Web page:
Issues in Interdisciplinarity 2019-20/Power in Guilt
Guilt can be defined as doing something which breaks legal or moral laws. However, the feeling of guilt does not always overlap with factual guilt. The study of guilt is difficult, insofar as there are power conflicts between the social construction of guilt and its biological basis. This WikiBook will focus on the perception of guilt through the perspective of (the sociology of) religion (Catholic and Eastern Orthodox Christianity), law and biology.
Biology of Guilt
The neurological root of guilt as a withdrawal emotion remains somewhat ambiguous. However, studies comparing the brain circuitry of individuals with psychiatric disorders against those without such conditions furthered research on the Ventromedial Prefrontal Cortex (vmPFC) and its interactions with the Orbitofrontal Cortex (OFC) as a determinant in guilt-specific emotion. A correlation could be drawn between the increased frequency of antisocial behaviour, seemingly void of such mediating emotions as guilt, and the dysfunction of the OFC and vmPFC regions of the brain. With such dysfunctions arising from both injury and developmental abnormalities, it could be argued that the role of physical anatomy in guilt perception is conclusive. Even so, any external, social influence must be mediated via such structures and so is inevitably susceptible to their influence.
From an evolutionary perspective, guilt can be seen as an indicator of altruism and so, in turn, a promoter of social cohesion. This perspective, however, ignores the individualist advantage that is key to allow guilt to act as an evolutionarily stable strategy in natural selection. The most frequent conclusion is that guilt serves to mediate the behaviour of an individual against transgressive actions, to establish a stable role within their social structures and so optimise the likelihood of survival to reproduce.
Perhaps unlike social factors, that vary among different communities, the influence of biology on emotional decision making holds power in its universality and ability to provide empirical evidence. This is, however, a potential issue in terms of research. Whilst the discipline is universal, it is not individually comprehensive. To study the topic of guilt from a solely biological perspective ignores the vast social structures that drive perceptions of guilt across the world.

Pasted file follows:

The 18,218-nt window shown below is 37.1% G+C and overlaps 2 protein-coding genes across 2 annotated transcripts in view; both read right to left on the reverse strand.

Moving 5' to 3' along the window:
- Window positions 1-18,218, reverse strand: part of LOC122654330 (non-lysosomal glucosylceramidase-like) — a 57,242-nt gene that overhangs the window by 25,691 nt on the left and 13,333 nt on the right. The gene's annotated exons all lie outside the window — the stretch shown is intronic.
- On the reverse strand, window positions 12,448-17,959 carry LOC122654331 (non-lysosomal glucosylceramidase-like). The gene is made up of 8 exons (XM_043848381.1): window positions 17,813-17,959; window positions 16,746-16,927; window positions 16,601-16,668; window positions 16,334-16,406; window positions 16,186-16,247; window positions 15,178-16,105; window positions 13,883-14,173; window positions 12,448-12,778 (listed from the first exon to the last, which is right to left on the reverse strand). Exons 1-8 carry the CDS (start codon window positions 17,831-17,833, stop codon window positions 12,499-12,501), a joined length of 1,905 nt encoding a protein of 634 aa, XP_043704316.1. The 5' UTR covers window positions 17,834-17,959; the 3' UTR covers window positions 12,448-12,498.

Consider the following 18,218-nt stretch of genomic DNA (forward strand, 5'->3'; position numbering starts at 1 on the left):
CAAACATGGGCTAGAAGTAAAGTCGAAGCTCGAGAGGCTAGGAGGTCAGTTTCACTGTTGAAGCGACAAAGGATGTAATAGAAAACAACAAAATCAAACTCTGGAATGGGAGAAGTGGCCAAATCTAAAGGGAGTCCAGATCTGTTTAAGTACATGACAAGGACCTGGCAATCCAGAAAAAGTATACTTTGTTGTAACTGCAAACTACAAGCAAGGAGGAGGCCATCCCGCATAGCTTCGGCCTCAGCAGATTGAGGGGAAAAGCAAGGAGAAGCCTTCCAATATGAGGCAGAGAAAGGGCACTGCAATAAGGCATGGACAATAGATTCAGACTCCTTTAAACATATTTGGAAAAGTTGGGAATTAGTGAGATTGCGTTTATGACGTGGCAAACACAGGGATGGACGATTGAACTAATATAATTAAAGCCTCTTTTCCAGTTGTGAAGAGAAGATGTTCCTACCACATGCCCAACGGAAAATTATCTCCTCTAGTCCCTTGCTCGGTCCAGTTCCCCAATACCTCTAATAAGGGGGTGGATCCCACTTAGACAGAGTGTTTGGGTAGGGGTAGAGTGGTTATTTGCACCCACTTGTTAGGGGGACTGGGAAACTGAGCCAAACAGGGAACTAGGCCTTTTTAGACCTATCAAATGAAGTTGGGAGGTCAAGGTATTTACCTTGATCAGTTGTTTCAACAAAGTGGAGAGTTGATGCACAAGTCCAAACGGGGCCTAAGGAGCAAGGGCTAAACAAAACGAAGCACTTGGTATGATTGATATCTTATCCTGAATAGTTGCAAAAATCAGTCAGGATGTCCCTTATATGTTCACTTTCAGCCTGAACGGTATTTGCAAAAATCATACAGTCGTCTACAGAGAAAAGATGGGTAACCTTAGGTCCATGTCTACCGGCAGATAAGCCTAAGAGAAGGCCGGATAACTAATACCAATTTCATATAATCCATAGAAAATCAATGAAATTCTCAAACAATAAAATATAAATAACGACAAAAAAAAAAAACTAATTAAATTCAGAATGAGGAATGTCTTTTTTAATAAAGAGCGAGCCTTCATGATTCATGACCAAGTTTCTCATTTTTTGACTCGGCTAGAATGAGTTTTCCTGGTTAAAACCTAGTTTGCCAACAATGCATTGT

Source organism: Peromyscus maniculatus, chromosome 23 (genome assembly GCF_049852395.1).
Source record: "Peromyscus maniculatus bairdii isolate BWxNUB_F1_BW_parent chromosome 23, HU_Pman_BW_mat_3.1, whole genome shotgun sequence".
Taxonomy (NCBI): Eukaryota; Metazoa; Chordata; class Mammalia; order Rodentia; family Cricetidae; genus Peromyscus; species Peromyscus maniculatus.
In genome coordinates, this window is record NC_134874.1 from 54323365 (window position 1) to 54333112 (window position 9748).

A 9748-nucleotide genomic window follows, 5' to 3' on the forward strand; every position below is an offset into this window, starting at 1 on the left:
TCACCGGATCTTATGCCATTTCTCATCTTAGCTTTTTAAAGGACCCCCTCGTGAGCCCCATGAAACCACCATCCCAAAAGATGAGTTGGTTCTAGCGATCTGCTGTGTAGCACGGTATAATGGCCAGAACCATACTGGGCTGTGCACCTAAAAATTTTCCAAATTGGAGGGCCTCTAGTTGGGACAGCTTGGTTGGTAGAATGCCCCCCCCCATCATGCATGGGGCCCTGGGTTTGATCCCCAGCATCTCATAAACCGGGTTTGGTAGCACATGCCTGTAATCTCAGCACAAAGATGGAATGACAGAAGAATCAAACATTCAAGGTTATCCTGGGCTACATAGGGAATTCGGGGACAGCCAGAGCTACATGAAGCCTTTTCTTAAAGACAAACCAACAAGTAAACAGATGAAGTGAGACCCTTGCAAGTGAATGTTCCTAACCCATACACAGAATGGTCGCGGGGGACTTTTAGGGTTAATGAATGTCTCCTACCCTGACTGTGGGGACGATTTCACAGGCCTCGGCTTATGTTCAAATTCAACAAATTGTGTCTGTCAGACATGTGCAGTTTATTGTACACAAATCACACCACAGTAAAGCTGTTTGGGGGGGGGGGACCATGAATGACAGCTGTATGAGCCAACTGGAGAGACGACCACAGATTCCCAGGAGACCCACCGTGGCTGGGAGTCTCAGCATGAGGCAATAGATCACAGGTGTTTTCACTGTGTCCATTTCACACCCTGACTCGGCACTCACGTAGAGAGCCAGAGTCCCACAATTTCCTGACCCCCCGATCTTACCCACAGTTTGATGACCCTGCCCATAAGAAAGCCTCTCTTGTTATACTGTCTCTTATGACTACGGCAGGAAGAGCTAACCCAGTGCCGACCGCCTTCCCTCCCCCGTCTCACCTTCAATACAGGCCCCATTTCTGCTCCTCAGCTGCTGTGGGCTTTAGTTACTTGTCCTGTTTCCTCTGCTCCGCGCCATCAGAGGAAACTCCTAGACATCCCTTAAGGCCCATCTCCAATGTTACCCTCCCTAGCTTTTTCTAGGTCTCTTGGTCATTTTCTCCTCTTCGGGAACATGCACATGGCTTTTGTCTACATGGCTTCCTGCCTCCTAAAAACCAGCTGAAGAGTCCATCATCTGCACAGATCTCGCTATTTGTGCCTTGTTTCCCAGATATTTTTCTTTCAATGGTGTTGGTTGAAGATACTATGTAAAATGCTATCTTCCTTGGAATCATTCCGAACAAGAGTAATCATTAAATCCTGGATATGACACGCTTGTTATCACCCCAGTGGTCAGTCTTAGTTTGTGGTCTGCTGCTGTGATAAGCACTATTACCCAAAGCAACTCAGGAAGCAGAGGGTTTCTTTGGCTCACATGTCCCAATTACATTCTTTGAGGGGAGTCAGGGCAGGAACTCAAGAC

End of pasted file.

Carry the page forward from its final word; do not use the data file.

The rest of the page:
Christianity remains a prominent religion today, with its 2 billion followers projected to rise to nearly 3 billion by 2050. Thus, Christian notions such as guilt and penance remain powerful for many people. One would assume that, with religion being dogmatic, their definitions would be constant, but differences in interpretation of Scripture and outside influences mean that this is not the case. This complicates their study.
The condemnation of (acts of) homosexuality has led, for example, to a lot of internal conflict for religious homosexuals and complications for the legalisation of gay marriage. It has, however, been suggested that there is no reason to interpret Scripture as “anti-homosexual”. It may then be the case that it is not necessarily the dogma itself that perpetuates the homophobia in religion, but rather an interpretation assigned by intolerant individuals which has remained dominant today.
The church has historically had to tailor its doctrines to economic and political factors to retain its power; this can be seen in the case of "indulgences" as penance (giving money to the Catholic Church to receive partial pardon of sins), which was encouraged by Pope Innocent III in order to finance his Crusade projects. Indulgences (especially on behalf of the wealthy), however, do not seem to quite fit the usual definition of penance: "...undergoing some penalty as an expression of sorrow for sin or wrongdoing". A similar argument may be made for the construction of the church Our Lady of Kazan, whereby an entrepreneur was convinced by a priest to contribute heavily through being told this would constitute penance.